Elucidating Metabolic Networks in the Tumor Microenvironment

Pancreatic tumors are dynamic pseudo-organs that contain numerous cell types interacting to create unique physiology. A typical pancreatic tumor is made up largely of stromal fibroblasts and immune cell populations, rather than cancer cells. These non-malignant cells act collaboratively to create a dense fibrotic matrix that blocks cancer cells from accessing nutrients and oxygen by inhibiting vascularization. The cancer cells are thus in a state of near-starvation and must employ unorthodox methods to obtain nutrients to support their bioenergetic and biosynthetic needs.

Costas Lyssiotis, PhD, and his team have been studying pancreatic tumors and provided foundational work describing autonomous reprogramming of metabolic processes in the cancer cells that facilitates their survival and growth under these challenging circumstances. Pancreatic cancer cells also work cooperatively with non-cancer cells in the tumor microenvironment through the exchange of growth factors, signaling molecules and metabolites.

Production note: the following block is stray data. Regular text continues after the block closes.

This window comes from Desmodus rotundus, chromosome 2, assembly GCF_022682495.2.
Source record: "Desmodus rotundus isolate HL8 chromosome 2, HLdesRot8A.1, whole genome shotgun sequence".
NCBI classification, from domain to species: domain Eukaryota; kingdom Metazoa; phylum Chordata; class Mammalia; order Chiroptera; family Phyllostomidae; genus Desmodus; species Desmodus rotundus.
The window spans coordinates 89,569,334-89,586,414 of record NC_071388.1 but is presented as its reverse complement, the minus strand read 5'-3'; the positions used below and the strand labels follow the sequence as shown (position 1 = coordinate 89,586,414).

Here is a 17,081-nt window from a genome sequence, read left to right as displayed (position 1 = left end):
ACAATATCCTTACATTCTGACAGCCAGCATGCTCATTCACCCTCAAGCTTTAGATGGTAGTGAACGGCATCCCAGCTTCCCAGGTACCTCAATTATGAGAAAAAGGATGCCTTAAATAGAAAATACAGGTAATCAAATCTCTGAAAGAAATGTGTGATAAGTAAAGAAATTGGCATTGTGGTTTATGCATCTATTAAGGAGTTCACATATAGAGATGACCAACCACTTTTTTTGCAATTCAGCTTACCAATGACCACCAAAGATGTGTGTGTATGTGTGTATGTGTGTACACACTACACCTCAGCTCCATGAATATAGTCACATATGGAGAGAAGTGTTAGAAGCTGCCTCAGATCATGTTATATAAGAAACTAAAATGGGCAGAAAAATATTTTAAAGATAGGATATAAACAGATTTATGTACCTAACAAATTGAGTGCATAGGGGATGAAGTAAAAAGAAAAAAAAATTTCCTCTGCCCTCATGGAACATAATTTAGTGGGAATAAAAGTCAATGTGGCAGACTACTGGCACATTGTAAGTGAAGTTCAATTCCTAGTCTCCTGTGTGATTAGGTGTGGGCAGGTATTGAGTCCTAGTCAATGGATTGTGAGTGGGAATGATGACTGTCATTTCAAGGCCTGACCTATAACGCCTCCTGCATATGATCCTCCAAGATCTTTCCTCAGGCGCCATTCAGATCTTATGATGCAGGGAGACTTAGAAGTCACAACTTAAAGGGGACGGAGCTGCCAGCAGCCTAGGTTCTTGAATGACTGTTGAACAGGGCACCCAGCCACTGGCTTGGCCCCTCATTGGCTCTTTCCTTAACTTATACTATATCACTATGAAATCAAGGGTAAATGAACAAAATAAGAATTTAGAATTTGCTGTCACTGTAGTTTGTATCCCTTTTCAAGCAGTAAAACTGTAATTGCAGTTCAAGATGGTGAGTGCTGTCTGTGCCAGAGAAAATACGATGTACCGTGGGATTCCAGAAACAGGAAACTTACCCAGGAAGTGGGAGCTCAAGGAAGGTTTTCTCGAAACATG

In this webinar, Dr. Lyssiotis will describe new research illuminating pathways of metabolic crosstalk among pancreatic cancer-associated fibroblasts, tumor associated macrophages, and malignant pancreatic cancer cells in maintenance of tumor growth, survival and therapeutic resistance. You’ll also learn about some of the tools and techniques that the team used to explore the inner workings of metabolic networks.

Please fill out the form to access this post.